The tragically unrequited love, the driving need to be accepted as a serious artist, the longing for success that never quite came (he sold only one painting during his lifetime)—most people are just as familiar with the story of Vincent van Gogh‘s life as they are with his art. Full of thick strokes and rich colors, van Gogh’s paintings express his passion and pathos. His many self-portraits show him to be sad or dispirited. Aware of his struggles, we are drawn into his paintings. The reality he captures is one we want to experience. Read more
Posts tagged ‘Wynton Marsalis’
When Wynton Marsalis, the Music Director at Jazz at Lincoln Center, asked me to compose a long-form piece that could take any direction as long as it had a theme, it didn’t take me long to come up with a truly inspiring concept: music based on art. In Portrait in Seven Shades, each movement is dedicated to a different painter, and while it was hard to narrow my selection down to only seven artists, there were a few choices that were obvious to me—one of them being Picasso. Read more
Portrait in Seven Shades tells a story about seven painters—not through words, as in a museum description, but through music. Many parallels can be drawn between art and music. Like painters, musicians talk of colors, layers and composition. Several stylistic descriptors—impressionistic, abstract, pop—are common to both fields. And of course there is the blues.
When Wynton Marsalis, artistic director of Jazz at Lincoln Center, asked me to compose a long-form piece, it didn’t take me long to come up with a concept that would truly inspire me to write an hour’s worth of music: it would be a piece with seven movements, each dedicated to a different painter. It was hard narrowing it down to only seven painters, as there are so many artists that I truly admire, but the list ultimately included Monet, Dali, Matisse, Picasso, van Gogh, Chagall, and Pollock. I wanted the listener to hear music that evokes images with which they are already familiar, and to see these paintings in a new, fresh way.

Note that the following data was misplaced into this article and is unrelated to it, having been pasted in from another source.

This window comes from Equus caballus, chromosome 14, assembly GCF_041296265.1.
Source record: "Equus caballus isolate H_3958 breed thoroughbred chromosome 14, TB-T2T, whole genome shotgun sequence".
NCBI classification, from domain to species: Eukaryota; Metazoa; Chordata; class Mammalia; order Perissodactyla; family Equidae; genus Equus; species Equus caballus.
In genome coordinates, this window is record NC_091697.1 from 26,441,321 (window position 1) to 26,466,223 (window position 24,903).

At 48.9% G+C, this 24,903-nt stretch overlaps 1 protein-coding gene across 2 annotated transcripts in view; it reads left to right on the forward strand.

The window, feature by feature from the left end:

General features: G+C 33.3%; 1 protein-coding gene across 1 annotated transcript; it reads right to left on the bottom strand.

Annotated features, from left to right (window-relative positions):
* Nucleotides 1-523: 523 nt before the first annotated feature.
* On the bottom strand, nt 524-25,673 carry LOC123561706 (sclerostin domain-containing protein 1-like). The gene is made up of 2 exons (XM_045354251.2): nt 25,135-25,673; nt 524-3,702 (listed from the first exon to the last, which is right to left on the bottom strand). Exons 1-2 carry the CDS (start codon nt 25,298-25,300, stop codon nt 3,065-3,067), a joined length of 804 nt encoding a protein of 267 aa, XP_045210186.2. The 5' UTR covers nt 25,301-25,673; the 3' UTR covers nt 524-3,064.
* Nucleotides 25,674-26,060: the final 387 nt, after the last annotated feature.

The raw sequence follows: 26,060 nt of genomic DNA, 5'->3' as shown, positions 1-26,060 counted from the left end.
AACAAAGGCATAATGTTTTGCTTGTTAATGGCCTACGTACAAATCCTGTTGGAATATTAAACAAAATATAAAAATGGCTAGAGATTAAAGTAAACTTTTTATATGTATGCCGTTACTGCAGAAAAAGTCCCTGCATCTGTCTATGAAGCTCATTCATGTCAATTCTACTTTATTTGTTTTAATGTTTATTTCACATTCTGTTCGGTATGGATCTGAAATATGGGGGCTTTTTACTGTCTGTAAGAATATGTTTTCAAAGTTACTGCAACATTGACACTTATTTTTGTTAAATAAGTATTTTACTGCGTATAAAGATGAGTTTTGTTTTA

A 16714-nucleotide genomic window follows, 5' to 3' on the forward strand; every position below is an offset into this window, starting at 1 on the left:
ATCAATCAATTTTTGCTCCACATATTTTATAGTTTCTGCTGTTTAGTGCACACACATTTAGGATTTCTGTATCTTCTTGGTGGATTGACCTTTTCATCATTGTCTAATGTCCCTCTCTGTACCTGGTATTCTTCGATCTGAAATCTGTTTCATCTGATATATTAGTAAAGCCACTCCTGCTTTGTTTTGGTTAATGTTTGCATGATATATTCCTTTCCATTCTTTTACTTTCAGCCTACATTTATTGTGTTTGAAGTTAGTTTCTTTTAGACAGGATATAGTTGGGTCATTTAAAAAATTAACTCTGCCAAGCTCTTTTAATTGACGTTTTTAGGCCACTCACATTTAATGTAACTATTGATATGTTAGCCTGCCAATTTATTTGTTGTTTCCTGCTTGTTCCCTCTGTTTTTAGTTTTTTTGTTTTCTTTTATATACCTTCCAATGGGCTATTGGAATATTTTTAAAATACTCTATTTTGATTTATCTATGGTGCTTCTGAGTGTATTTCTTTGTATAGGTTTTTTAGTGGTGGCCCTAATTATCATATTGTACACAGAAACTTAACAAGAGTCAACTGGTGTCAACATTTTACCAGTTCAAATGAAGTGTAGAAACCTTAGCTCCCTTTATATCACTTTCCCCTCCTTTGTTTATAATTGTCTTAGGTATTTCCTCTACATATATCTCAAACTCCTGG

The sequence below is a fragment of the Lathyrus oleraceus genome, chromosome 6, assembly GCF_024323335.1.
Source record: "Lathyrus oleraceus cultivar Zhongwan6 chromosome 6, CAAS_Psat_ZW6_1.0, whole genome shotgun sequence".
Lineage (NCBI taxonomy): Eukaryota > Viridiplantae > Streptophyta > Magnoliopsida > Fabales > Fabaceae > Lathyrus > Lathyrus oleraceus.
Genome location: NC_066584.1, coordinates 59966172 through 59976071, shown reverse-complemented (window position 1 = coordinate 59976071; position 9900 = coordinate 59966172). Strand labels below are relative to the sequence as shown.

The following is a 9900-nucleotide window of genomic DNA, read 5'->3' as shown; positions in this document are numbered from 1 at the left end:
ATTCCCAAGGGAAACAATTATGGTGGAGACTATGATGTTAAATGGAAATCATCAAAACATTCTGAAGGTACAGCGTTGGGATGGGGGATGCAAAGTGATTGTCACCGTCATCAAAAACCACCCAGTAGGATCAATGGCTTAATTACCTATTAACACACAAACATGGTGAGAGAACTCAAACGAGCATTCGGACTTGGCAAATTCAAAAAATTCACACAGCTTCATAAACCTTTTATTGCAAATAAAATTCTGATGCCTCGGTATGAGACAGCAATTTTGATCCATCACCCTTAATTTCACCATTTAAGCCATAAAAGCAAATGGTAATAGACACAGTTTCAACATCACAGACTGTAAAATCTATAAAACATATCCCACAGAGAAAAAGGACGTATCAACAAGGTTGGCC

For the Monet movement, I used the triptych Water Lilies as a main inspiration. I feel that Monet embellished reality by diffusing it, using colors and textures to create fantasy. We feel nature, water, air – things that are very basic. When you stand up close to this sprawling canvas you lose sight of reality; instead you see the strokes, gesture, and textures.
I hope that you’ll return to INSIDE/OUT to experience the six other movements, as I’ll be writing about each one over the next seven days.